Council have dealt with over 470 cases of homelessness this year
As an extensive programme of social housing construction continues across Meath, a total of 471 households presented as homeless to Meath County Council for the period January 1st to October 31st 2020 this year.
A further 998 new applications for Social Housing Support were also received for the period.
A recent report to councillors indicated that those presenting as homeless included 301 individual/couples and 170 families. The reasons they lost their homes included - 160 due to family breakdown, 86 because of notices to quit, 92 were sofa surfing and could not afford rent, 36 were due to domestic violence, 17 were leaving prison/hospital, 17 because of addiction, 14 for mental health reasons, 11 rough sleepers, and 26 were due to overcrowding/unsuitable living conditions.
A total of 145 tenancies were secured through the support provided by the Homeless HAP Placefinder Service for the period from 1st January to 31st October.
Councillors were informed that 81 social houses are currently under construction - 15 in Bettystown, 40 in Kells and 26 at Lagore, Dunshaughlin and all are expected to be completed before the end of the year.
It also confirmed that 134 homes were recently completed in Bettystown, Carlanstown, Athboy, Proudstown Road, Navan, Summerhill, Ratoath Cortown, Kilmainhamwood, Oldcastle, The Belfry, Trim and Carlanstown.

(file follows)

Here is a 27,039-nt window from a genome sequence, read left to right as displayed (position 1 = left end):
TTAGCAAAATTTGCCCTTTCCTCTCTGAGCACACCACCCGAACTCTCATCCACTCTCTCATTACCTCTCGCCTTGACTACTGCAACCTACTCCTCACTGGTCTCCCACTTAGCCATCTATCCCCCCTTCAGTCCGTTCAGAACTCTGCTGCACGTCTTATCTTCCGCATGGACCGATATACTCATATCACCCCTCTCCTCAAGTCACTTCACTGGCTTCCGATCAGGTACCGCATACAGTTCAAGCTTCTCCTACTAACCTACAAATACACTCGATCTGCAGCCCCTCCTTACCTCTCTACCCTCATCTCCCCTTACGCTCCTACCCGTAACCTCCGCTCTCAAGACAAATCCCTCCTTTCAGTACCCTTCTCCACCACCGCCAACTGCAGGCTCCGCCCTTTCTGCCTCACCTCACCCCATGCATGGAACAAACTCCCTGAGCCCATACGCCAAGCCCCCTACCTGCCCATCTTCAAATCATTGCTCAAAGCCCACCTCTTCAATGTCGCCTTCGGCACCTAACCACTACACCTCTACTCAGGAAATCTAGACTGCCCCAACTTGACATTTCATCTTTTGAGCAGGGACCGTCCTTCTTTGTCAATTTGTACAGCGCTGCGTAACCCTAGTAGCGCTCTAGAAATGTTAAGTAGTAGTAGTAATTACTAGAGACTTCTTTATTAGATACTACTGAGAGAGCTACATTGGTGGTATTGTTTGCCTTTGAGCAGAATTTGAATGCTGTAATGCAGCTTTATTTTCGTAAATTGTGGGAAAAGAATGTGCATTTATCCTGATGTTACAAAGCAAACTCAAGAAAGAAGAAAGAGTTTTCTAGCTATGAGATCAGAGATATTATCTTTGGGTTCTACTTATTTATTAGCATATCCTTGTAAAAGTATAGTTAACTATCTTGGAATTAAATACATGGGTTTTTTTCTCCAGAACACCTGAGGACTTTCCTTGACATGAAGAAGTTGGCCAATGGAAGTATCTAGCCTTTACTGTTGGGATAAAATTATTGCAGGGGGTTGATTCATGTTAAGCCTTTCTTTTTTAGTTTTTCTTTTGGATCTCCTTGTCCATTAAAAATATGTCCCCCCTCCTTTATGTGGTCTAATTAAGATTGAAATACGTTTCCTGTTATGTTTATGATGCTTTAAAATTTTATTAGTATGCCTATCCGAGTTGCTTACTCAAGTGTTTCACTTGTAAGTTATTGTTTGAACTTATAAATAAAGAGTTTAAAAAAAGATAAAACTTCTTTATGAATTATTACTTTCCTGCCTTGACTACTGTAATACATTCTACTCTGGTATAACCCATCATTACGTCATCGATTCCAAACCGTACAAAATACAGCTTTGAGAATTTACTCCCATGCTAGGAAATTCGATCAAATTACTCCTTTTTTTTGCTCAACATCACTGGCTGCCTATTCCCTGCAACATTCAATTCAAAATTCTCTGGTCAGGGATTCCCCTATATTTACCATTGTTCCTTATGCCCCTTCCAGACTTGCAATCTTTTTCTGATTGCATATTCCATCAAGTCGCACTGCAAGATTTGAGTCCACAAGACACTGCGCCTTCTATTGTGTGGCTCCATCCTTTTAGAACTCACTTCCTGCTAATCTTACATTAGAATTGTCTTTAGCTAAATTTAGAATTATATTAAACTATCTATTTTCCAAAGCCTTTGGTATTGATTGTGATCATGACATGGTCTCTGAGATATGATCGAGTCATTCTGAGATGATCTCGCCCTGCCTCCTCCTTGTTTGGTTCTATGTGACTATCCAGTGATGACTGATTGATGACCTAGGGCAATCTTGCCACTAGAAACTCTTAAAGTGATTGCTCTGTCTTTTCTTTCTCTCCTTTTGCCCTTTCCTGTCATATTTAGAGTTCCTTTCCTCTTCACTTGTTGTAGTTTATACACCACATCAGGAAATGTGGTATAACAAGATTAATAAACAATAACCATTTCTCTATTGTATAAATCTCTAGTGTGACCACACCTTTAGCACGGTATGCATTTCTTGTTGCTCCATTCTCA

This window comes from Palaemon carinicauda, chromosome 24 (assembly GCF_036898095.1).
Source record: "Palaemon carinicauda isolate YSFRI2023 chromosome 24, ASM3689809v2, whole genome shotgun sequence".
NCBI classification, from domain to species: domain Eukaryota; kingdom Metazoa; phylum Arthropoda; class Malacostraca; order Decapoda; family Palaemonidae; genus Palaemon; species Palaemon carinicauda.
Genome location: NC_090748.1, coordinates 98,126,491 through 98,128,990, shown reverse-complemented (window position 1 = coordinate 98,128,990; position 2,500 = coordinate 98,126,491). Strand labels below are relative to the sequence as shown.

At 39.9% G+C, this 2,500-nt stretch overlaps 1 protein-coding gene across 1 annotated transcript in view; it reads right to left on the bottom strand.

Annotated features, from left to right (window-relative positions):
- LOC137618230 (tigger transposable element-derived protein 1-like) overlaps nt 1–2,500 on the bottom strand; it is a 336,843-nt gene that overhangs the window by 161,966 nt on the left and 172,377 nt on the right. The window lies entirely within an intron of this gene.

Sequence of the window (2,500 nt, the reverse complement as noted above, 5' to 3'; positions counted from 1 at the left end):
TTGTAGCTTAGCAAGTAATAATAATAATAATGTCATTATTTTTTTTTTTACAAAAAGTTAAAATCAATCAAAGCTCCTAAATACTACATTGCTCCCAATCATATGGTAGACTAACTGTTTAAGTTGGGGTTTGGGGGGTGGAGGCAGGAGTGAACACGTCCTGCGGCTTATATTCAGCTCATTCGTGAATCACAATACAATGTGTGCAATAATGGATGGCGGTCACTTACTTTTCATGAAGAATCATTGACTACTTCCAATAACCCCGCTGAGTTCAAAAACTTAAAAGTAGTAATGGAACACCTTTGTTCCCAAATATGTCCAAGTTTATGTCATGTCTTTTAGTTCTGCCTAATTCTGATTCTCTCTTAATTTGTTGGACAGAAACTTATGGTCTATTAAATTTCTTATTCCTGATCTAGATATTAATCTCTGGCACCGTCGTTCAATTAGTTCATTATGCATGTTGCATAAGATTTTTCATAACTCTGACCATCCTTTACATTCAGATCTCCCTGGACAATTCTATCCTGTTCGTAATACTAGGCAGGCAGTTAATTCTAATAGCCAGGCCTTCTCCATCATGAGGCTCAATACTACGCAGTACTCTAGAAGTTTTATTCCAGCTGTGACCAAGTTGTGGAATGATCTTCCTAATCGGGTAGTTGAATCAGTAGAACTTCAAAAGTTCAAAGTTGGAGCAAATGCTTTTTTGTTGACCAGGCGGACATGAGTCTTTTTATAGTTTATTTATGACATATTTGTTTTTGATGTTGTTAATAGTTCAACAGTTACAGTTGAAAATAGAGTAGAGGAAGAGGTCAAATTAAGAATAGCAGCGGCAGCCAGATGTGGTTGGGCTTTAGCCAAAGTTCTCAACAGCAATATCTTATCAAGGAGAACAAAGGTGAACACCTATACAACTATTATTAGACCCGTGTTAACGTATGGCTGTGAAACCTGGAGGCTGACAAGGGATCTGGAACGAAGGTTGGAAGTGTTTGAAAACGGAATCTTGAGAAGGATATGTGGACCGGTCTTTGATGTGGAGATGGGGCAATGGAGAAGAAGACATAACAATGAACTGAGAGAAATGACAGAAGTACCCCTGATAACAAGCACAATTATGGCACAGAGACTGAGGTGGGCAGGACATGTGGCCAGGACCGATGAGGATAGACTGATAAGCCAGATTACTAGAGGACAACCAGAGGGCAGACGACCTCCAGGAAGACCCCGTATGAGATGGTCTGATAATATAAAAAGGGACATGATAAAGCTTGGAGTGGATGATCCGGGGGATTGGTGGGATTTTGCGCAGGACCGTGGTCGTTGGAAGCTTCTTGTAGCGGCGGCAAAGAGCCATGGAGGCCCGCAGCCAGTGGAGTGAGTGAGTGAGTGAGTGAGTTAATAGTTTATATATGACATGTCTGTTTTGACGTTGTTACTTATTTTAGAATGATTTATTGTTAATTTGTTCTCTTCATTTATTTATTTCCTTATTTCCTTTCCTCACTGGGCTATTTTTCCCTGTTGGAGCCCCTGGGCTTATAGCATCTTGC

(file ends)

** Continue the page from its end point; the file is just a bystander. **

There are also 157 direct construction social homes at design phase and 130 at Part Eight planning stage.
Approved Social Housing bodies have delivered 553 homes in Meath in the past three years, councillors were told.
Cllr Eddie Fennessy said that it was shocking that 471 households entered homelessness in Meath last year.
"It is shocking and an indictment of a housing system not fit for purpose. From my own experience as a councillor, this year has been relentless in terms of constituents presenting at my office with nowhere left to go.
"A multitude of problems create the conditions that cause homelessness the most common of which are, high rents, inadequate HAP rates, family breakdown, addiction and mental health problems. The only common denominator amongst them all is a shortage of services available to prevent the crisis from escalating.
"I have to say, council have not been found wanting in terms of dealing with the crisis. In 2018 they spent €1 million on homelessness services. Such is the scale of the problem now that €3.2 million has been allocated to those same services for next year, 90 per cent of which I believe will be used to pay for emergency accommodation.
"I can only but praise the work carried out by Meath County Council's homeless settlement team, they should be commended for the incredible service they put in throughout the year, a lot of people are in a better situation for it," he said.